Case Brief Wiki


London Drugs (appellant) delivered a transformer to the Kuehne & Nagel (respondents) for storage in their warehouse. There was a clause in the contract stating that the "warehouseman's liability was limited to $40" unless specifically stated otherwise. No further statements had been made. London Drugs chose not to obtain additional insurance from Kuehne & Nagel and arranged for its own all-risk coverage. In transfer, two employees of Kuehne & Nagel (Bassart and Vanwinkel) negligently dropped the machine causing $33,000 of damage. The employees were found liable in trial, but their appeal was allowed at the Court of Appeal. London Drugs then appealed to the Supreme Court.


  1. Did the employees owe London Drugs a duty of care?
  2. Were the employees covered under the limitation of liability clause?




Iacobucci, writing for the majority, finds that the employees did owe a duty of care, and that they were negligent. Therefore the only issue is whether they are excluded from liability under the limitation clause. The main obstacle to this finding is the doctrine of privity of contract; Iacobucci states that the only reason to reject the employee's claim is a strict adherence to this doctrine. He holds that when the parties signed the contract they knew of the clause, and knew that employees of the company would be handling the material. He also says that this change to the doctrine of privity is only incremental, and not large enough to require legislative support. In this case he says that to allow the employees to benefit from the limitation coincides with the agreement of the parties when they signed the contract. Further, there are policy reasons to allow the exclusion – particularly that employees do not expect to be found liable when there are clauses that specifically state that they are excluded.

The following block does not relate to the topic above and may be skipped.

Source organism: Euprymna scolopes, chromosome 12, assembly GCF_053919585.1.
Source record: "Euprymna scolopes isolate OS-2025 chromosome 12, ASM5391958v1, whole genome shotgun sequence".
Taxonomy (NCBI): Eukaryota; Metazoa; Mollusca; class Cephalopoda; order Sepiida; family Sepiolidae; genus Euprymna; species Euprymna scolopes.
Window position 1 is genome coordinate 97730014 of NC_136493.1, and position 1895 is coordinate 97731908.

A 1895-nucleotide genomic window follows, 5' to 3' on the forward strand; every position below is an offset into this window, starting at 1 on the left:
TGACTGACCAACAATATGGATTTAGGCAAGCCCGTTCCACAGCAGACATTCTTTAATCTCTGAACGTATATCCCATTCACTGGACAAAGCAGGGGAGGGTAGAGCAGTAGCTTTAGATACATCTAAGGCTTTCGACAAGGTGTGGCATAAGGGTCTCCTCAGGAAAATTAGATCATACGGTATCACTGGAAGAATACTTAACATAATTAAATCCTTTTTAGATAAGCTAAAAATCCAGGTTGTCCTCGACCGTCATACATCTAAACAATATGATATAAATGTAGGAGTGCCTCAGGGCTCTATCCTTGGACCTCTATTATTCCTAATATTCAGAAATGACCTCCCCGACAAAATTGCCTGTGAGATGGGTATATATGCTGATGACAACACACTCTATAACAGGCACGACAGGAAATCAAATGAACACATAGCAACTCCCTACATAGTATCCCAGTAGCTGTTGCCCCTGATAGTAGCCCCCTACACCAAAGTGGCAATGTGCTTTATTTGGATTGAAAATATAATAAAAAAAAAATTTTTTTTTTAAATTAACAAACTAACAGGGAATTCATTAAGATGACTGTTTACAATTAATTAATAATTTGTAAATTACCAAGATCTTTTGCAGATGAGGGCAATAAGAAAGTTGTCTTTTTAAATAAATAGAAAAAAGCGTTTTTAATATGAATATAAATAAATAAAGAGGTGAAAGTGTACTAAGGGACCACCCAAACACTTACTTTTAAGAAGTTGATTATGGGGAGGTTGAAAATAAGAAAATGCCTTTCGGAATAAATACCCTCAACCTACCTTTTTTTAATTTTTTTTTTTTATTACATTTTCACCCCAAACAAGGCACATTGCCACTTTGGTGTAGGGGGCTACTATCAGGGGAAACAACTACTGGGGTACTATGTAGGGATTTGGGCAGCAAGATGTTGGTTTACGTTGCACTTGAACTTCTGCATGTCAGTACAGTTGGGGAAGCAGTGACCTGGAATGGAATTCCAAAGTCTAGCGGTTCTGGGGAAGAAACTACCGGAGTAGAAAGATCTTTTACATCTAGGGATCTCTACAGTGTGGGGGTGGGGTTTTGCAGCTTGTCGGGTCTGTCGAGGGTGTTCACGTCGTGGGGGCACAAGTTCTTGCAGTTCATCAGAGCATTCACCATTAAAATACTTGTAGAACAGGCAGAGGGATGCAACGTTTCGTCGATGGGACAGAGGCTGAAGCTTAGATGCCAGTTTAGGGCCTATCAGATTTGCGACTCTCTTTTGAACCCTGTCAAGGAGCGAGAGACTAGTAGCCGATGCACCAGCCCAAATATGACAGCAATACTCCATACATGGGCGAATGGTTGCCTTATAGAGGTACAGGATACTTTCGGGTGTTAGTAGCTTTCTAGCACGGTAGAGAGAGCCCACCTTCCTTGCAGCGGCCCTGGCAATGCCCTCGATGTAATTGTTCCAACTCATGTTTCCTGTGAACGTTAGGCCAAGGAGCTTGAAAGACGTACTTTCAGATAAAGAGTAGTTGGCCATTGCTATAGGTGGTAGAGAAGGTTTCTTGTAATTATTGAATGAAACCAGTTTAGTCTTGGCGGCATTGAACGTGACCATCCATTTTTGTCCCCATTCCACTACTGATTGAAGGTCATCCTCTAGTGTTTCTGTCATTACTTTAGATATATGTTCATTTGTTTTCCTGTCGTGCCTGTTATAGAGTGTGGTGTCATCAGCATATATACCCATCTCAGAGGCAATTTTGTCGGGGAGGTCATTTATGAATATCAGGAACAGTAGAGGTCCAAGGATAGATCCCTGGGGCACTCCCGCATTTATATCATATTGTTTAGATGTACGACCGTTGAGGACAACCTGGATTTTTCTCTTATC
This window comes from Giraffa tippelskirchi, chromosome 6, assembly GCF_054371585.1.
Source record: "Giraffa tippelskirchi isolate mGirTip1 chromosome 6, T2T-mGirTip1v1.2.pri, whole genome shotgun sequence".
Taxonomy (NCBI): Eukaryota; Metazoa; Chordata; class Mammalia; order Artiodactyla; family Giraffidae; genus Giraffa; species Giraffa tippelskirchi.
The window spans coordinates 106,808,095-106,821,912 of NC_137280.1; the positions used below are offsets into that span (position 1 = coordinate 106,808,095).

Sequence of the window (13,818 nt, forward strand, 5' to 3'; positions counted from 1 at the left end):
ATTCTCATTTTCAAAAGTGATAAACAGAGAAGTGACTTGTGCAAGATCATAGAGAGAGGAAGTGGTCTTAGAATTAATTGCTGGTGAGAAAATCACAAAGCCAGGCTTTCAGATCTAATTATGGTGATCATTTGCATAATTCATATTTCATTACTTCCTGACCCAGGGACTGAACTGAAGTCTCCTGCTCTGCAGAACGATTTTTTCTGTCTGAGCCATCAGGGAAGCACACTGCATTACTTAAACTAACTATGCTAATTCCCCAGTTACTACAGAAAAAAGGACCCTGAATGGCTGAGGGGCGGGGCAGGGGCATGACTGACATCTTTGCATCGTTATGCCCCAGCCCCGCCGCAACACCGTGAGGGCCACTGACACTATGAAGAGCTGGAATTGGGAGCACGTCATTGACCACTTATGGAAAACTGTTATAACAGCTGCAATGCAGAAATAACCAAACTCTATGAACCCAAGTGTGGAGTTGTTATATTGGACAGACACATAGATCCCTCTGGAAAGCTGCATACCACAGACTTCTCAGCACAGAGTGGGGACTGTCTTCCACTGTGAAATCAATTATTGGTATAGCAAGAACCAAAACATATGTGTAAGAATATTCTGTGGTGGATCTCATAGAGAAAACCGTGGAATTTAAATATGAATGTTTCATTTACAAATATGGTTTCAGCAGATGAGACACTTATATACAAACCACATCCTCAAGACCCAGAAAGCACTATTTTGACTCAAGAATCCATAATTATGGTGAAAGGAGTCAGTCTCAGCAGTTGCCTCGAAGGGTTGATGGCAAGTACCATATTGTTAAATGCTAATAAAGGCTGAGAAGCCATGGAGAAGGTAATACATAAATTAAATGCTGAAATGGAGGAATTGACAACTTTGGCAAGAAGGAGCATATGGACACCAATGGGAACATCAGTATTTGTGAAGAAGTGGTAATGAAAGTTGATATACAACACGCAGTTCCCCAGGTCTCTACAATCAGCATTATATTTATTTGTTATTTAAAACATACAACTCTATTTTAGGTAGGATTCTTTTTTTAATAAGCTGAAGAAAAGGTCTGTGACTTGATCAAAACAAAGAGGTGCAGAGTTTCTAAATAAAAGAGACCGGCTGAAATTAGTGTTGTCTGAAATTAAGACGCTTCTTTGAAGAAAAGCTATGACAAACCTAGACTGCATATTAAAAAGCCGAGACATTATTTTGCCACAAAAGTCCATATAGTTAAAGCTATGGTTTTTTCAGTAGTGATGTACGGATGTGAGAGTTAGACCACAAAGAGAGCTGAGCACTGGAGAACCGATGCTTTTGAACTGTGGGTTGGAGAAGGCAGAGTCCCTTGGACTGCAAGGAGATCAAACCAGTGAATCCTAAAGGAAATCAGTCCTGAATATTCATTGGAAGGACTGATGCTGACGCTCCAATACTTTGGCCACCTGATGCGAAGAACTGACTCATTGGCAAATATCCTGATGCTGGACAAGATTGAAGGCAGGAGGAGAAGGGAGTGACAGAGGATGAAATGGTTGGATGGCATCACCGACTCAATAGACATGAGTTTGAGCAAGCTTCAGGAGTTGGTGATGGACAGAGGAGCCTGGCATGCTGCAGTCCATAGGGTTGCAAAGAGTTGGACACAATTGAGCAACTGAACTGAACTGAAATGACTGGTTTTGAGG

He sets out a two-step test that must be satisfied in order for employees to be excluded from liability:

  1. the limitation of liability clause must, either expressly or impliedly, extend its benefit to the employee(s) seeking to rely on it; and
  2. the employees must have been acting in the course of their employment and must have been performing the very services provided for in the contract between their employer and the other party when the loss occurred.

If both of these provisions are met, then the employees are excluded from liability. They are met in this case, and therefore the employees can benefit from the limitation clause.


The test for employees being party to a contract made by their employer:

  1. the limitation of clause must (expressly or impliedly) extend the benefit to the employee(s); and
  2. the employees must have been acting in the course of their employment performing the services provided for in the contract when the loss occurred.